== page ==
China’s race for superiority in quantum technology and hypersonic weapons

Chinese universities and US technology companies – such as IBM and Microsoft – are racing to develop quantum computers that will allow the use of subatomic particles to process data on a scale vastly superior to today’s ones.

In the military field, quantum technology can help China build global communication networks, improve computing and decryption capabilities, assist in the detection of stealth weaponry, and make submarine navigation more accurate. In this sector the Peoples’ Liberation Army’s Academy of Military Science (AMS) is a research leader that has spawned in July 2017 the National Defence Science and Technology Innovation Research Institute (also known as NIIDT – National Innovation Institute of Defence Technology). In early 2018 AMS should have enrolled a contingent of 120 highly qualified researchers working also on artificial intelligence and quantum technologies.

In August 2016, China sent the world’s first quantum satellite into space, paving the way for a secure quantum communication network.

In May 2017, Chinese scientists declared they had built the first form of a quantum computer.

Moreover, China is focussing on research in hypersonic weapons, an area in which it is also quickly narrowing the gap with the United States. Last August, it successfully tested a hypersonic aircraft named the Starry Sky-2 (Xingkong-2), an experimental craft known as a “waverider” for its ability to surf one or two layers of the shock waves it generates. Once fully developed, waveriders could be used to carry warheads at speeds capable of penetrating any anti-missile defence system currently available at speeds up to six times the speed of sound. Hypersonic weapons could be used to carry out global strikes.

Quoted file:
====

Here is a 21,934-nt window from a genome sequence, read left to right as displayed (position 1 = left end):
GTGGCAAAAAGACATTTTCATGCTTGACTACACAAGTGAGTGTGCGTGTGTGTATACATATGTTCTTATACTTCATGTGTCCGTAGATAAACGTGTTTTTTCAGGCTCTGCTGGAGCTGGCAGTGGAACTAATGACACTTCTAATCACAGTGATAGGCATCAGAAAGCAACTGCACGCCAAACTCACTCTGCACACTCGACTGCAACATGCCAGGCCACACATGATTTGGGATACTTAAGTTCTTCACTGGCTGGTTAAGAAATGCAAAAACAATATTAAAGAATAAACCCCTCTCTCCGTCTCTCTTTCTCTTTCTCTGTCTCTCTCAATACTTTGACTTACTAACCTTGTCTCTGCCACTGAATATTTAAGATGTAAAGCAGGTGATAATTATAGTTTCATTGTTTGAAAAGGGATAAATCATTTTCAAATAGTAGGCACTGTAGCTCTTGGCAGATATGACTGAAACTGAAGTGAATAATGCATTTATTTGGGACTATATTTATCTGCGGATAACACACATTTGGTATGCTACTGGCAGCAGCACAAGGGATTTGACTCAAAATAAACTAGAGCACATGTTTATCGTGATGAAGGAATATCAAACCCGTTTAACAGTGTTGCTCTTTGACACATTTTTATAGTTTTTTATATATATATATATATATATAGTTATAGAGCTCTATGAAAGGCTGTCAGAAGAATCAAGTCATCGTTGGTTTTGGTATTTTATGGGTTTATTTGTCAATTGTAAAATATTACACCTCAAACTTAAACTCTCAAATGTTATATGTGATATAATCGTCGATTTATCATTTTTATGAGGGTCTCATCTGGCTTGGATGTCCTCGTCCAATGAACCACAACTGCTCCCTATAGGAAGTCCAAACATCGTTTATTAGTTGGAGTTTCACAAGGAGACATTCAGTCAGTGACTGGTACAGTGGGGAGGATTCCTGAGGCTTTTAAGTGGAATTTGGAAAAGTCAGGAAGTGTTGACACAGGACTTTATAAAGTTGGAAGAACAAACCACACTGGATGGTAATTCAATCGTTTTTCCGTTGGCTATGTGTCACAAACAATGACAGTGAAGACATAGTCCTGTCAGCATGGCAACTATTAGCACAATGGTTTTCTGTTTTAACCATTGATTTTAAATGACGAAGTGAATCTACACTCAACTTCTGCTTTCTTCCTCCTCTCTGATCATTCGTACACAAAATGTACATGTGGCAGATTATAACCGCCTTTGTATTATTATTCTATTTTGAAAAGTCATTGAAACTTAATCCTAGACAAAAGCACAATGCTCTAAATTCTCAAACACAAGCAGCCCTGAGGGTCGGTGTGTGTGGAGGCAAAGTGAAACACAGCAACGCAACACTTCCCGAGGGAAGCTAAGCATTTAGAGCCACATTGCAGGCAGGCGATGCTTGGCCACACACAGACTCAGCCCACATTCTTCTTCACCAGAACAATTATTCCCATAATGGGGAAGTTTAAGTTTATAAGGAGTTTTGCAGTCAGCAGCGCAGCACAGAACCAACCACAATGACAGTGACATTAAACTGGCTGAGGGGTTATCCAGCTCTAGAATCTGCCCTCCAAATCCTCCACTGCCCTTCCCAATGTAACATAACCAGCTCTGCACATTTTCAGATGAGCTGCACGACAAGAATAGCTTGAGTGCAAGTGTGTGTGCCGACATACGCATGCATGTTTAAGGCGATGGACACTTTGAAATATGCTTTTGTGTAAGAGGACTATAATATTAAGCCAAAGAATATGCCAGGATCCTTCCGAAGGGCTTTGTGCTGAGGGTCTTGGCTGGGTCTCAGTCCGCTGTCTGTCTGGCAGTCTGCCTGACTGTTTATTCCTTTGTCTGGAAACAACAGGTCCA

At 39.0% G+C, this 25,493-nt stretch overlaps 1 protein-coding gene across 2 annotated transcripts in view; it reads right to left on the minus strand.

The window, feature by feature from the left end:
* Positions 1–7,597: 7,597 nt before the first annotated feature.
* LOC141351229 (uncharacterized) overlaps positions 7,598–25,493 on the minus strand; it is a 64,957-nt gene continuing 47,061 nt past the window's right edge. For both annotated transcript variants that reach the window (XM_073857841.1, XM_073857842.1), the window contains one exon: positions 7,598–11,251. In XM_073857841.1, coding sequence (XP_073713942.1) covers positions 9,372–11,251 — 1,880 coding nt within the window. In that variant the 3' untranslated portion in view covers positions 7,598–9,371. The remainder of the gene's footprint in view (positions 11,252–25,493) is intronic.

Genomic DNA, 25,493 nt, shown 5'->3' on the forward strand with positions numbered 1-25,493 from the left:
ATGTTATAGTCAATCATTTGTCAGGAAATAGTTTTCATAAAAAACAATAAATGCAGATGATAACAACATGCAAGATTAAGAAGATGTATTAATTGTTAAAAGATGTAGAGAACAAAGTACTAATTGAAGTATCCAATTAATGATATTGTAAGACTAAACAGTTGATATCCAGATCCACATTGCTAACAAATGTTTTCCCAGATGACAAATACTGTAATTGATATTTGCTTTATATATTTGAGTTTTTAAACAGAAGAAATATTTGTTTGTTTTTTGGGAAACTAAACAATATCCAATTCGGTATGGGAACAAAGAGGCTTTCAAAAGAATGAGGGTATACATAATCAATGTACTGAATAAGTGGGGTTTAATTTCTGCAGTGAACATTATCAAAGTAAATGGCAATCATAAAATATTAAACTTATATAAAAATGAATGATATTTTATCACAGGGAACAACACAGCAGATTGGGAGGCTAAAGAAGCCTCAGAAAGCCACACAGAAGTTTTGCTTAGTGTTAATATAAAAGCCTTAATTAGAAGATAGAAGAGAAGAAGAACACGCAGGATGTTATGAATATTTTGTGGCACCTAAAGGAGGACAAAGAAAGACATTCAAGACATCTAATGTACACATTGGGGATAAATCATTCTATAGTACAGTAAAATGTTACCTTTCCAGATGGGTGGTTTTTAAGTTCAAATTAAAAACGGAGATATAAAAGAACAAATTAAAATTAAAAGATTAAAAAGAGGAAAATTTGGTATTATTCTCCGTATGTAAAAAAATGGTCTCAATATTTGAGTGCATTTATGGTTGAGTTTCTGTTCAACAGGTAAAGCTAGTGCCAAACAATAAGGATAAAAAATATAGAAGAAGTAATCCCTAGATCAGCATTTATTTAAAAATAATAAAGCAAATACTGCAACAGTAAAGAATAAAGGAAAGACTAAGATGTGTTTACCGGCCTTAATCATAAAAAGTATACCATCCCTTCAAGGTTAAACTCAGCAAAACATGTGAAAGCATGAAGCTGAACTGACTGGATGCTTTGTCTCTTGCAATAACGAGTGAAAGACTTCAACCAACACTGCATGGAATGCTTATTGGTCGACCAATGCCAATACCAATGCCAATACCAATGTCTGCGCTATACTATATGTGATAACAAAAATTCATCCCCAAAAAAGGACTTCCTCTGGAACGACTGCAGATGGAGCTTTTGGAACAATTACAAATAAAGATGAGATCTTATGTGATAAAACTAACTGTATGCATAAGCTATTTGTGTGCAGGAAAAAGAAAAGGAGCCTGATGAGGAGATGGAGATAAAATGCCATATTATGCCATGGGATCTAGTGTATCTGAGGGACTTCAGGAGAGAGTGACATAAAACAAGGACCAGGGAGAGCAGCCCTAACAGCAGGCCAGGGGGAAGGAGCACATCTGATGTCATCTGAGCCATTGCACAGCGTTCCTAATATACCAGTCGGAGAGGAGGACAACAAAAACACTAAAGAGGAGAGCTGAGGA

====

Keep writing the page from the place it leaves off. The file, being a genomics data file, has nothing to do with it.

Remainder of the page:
The 23rd of April the Xiamen University, after having secured permission from the PLA that apparently funded its development, tested in the Gobi desert a “double waverider” aircraft, called Jiajeng-1. Chen Jiageng was a businessman who founded Xiamen University in 1921. The claimed speed of the aircraft should be Mach 5, but for the time being distance and speed remain classified by the PLA.

Later on the China Aerospace Science and Technology Corporation (CASC) will produce a computer generated imagery advertising/propaganda video on the new palette of hypersonic weapons including the Dong Feng DF-17 missile that should carry a hypersonic glide vehicle (first test the 1st of November 2017).

Waveriders were already developed by the US first as manned aircraft in the Sixties (the XB-70 Valkyrie supersonic Mach 3+strategic bomber, never fielded) and then as unmanned aircraft in 2010 (Boeing X-51 Waverider Mach 5 hypersonic scramjet). Then development was slowed until a recent revival.

Elenoire Laudieri – Sinologist and Chief Analyst on Chinese Affairs at Nato Defense College Foundation. Foreign affairs writer for international magazines and publications.